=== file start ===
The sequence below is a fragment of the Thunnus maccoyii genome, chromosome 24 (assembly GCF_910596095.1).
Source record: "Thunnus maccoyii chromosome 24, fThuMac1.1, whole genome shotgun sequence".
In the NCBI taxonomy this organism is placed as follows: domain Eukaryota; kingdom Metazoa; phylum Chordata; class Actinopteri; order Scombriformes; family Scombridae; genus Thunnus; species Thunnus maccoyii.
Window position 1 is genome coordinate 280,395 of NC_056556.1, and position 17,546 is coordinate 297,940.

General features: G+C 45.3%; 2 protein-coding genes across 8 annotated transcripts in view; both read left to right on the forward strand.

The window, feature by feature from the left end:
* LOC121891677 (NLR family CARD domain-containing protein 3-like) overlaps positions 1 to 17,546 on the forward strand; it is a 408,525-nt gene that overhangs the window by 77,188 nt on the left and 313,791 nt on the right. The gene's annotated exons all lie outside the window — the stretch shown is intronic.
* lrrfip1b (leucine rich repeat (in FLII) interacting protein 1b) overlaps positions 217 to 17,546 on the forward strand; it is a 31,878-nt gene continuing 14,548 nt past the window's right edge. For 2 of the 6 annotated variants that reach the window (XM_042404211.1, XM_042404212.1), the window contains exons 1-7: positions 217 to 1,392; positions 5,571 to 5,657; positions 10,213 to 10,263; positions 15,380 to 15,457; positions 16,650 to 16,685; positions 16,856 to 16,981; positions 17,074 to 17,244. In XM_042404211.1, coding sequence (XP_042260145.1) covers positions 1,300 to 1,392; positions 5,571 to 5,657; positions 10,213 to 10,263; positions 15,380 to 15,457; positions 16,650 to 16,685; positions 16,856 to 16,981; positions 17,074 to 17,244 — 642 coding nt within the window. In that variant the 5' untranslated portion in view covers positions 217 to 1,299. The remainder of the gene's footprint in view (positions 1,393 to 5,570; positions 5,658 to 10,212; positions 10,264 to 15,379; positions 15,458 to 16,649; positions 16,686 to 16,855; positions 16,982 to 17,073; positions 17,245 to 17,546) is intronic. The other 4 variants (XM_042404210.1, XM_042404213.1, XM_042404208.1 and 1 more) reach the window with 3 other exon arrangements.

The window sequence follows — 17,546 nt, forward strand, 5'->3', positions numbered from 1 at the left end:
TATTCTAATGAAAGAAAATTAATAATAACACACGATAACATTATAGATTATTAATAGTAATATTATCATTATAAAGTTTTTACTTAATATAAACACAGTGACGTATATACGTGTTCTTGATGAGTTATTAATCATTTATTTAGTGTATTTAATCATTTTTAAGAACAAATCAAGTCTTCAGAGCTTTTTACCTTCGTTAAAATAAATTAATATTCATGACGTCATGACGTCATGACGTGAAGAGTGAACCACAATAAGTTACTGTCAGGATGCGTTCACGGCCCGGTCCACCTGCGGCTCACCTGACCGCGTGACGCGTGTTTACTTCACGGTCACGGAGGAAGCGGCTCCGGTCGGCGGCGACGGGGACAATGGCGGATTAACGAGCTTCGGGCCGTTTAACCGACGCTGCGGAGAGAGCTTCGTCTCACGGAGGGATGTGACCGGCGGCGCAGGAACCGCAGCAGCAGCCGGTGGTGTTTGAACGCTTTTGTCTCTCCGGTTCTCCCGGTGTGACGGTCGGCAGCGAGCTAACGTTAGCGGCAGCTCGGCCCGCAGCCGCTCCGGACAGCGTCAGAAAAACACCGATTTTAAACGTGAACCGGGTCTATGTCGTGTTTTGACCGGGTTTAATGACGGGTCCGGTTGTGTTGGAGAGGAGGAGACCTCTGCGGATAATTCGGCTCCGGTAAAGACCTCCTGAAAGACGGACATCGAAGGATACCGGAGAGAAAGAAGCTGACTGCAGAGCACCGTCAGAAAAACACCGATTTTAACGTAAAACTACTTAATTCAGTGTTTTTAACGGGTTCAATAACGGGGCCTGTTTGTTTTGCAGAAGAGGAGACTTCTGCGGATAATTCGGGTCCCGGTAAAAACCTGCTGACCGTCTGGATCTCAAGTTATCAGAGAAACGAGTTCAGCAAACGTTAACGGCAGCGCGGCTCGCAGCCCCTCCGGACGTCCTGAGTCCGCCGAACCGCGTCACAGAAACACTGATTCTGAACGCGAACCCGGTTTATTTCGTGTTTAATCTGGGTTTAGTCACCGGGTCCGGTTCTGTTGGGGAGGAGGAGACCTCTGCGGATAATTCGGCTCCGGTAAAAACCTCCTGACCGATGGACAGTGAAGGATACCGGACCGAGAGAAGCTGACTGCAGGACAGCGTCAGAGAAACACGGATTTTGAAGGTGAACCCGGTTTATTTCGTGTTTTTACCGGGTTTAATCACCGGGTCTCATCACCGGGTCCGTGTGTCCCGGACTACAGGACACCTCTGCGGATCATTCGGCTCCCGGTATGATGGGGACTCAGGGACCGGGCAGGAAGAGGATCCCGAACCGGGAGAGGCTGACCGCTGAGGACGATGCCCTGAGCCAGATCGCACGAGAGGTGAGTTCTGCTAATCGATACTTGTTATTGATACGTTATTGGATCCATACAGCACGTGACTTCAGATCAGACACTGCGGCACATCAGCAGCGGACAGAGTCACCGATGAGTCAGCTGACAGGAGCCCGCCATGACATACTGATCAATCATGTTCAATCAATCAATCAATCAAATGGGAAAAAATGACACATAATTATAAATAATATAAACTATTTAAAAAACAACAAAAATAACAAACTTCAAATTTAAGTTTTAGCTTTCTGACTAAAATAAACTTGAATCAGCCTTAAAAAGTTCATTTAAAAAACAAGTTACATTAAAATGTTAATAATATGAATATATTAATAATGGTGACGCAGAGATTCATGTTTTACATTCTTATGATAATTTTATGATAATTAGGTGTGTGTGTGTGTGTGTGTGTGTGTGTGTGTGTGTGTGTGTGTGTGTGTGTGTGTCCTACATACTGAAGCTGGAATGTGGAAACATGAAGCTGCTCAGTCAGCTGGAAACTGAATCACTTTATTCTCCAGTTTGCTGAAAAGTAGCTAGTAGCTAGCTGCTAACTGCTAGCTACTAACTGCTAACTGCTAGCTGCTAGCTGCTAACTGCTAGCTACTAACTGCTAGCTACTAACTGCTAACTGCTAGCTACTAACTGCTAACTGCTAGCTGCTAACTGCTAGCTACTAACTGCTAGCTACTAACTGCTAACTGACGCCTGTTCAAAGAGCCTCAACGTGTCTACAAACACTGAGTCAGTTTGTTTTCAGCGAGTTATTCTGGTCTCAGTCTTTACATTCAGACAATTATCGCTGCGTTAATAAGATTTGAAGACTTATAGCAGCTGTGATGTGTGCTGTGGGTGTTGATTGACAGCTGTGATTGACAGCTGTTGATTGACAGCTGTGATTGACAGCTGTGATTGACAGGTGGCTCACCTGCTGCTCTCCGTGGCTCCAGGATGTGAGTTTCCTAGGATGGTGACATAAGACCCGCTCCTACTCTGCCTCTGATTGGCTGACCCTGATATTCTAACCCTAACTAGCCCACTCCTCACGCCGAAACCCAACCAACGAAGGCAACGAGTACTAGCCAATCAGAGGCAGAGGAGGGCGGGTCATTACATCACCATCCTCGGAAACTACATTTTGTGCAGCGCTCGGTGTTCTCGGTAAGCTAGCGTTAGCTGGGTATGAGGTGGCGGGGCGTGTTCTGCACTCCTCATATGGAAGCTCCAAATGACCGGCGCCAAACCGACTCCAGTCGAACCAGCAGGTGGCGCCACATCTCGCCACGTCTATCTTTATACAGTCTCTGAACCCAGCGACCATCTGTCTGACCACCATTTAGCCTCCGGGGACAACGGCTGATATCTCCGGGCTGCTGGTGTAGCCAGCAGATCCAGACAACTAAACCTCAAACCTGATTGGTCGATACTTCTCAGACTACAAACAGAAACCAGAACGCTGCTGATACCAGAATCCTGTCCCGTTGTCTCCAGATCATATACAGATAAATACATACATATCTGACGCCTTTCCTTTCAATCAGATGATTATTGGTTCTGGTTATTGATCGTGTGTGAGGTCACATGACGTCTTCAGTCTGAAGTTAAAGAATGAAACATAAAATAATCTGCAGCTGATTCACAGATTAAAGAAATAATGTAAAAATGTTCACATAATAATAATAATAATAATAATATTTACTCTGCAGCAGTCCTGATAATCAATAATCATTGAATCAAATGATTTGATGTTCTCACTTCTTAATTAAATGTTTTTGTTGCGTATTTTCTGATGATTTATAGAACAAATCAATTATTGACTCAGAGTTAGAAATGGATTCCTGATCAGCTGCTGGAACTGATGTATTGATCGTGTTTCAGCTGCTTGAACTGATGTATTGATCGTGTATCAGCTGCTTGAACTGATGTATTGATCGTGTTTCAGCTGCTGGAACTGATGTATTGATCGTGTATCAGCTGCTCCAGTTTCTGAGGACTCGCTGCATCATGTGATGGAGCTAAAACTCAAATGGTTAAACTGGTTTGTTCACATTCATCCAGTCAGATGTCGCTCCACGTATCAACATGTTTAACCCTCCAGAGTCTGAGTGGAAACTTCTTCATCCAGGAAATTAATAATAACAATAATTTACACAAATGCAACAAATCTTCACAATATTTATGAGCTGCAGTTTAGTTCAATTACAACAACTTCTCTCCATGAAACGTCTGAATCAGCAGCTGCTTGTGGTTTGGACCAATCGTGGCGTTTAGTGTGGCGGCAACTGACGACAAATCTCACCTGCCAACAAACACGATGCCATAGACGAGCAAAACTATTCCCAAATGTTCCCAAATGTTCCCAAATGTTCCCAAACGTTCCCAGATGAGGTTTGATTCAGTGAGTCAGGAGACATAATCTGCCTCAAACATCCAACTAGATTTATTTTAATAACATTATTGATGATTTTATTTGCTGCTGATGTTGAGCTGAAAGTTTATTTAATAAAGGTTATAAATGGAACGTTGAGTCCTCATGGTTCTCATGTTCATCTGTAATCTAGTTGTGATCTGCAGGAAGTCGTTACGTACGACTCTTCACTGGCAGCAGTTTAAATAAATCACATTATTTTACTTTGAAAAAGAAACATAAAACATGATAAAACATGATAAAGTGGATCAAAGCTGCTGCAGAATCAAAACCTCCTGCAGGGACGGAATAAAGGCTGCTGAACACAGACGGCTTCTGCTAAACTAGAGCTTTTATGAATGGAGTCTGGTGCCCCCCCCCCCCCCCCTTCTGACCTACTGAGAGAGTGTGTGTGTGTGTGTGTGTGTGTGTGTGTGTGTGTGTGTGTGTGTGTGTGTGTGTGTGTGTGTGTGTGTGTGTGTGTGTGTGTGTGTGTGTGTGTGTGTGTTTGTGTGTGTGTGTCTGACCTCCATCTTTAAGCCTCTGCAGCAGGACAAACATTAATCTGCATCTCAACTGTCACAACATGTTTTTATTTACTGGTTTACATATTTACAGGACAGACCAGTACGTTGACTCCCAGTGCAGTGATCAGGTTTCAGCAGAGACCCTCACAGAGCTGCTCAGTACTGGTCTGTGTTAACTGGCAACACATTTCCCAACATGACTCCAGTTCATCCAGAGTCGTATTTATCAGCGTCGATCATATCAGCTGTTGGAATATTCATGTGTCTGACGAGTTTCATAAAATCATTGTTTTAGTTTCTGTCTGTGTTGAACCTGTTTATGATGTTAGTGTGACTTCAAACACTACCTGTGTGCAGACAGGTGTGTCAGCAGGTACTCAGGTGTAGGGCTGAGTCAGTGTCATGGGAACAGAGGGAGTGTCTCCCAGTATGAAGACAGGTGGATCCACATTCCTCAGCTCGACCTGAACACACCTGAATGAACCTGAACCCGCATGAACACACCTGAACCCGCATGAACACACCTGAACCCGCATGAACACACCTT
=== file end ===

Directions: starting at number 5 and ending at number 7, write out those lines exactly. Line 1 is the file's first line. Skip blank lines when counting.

General features: G+C 45.3%; 2 protein-coding genes across 8 annotated transcripts in view; both read left to right on the forward strand.

The window, feature by feature from the left end:
* LOC121891677 (NLR family CARD domain-containing protein 3-like) overlaps positions 1 to 17,546 on the forward strand; it is a 408,525-nt gene that overhangs the window by 77,188 nt on the left and 313,791 nt on the right. The gene's annotated exons all lie outside the window — the stretch shown is intronic.